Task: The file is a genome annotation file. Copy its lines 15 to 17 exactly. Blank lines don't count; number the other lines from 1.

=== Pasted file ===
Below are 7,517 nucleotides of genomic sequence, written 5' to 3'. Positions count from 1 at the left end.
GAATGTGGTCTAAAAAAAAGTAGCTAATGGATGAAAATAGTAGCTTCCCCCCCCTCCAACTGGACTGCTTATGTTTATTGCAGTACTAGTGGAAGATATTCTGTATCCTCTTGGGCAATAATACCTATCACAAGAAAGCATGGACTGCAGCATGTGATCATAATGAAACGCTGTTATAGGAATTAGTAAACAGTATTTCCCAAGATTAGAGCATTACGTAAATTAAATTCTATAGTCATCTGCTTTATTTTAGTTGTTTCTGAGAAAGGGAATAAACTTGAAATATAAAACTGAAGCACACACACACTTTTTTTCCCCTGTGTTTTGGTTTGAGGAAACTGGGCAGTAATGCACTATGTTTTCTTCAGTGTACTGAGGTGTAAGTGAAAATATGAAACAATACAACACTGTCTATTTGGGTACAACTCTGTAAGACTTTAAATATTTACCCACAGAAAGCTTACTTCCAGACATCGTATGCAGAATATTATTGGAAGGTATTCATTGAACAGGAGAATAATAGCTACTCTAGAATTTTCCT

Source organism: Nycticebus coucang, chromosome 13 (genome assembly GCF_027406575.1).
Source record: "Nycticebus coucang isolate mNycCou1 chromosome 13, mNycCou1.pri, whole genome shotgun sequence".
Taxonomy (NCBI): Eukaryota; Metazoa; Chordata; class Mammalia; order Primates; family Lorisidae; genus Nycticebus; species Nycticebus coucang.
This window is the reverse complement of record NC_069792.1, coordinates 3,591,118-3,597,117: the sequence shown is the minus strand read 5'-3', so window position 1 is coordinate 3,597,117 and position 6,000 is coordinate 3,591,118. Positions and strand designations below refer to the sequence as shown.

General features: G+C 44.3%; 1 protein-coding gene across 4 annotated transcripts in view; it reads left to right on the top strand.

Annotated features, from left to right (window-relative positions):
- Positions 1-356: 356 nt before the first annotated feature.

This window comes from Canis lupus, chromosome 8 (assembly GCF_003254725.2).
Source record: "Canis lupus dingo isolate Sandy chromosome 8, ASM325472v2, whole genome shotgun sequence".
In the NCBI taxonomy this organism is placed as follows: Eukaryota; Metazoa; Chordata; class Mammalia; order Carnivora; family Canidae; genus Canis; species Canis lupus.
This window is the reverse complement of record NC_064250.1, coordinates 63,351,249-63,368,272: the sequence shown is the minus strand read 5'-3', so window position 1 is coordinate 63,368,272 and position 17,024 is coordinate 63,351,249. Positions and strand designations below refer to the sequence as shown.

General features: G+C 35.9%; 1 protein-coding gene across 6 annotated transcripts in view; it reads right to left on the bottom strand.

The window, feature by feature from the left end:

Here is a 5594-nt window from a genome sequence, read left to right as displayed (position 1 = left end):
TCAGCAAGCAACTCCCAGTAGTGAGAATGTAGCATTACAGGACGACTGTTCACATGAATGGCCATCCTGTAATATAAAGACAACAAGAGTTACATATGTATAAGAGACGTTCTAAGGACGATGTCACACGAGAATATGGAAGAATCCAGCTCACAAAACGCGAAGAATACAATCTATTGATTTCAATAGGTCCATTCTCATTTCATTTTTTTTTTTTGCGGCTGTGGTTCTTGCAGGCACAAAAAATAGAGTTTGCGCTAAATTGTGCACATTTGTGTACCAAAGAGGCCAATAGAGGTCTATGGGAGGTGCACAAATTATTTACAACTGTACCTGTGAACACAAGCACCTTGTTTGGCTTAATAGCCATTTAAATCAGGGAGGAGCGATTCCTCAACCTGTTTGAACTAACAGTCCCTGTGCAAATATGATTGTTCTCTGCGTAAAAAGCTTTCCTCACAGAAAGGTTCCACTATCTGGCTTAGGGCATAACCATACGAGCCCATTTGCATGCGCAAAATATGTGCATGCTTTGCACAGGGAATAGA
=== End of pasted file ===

The window, feature by feature from the left end:

Here is a 5594-nt window from a genome sequence, read left to right as displayed (position 1 = left end):
TCAGCAAGCAACTCCCAGTAGTGAGAATGTAGCATTACAGGACGACTGTTCACATGAATGGCCATCCTGTAATATAAAGACAACAAGAGTTACATATGTATAAGAGACGTTCTAAGGACGATGTCACACGAGAATATGGAAGAATCCAGCTCACAAAACGCGAAGAATACAATCTATTGATTTCAATAGGTCCATTCTCATTTCATTTTTTTTTTTTGCGGCTGTGGTTCTTGCAGGCACAAAAAATAGAGTTTGCGCTAAATTGTGCACATTTGTGTACCAAAGAGGCCAATAGAGGTCTATGGGAGGTGCACAAATTATTTACAACTGTACCTGTGAACACAAGCACCTTGTTTGGCTTAATAGCCATTTAAATCAGGGAGGAGCGATTCCTCAACCTGTTTGAACTAACAGTCCCTGTGCAAATATGATTGTTCTCTGCGTAAAAAGCTTTCCTCACAGAAAGGTTCCACTATCTGGCTTAGGGCATAACCATACGAGCCCATTTGCATGCGCAAAATATGTGCATGCTTTGCACAGGGAATAGA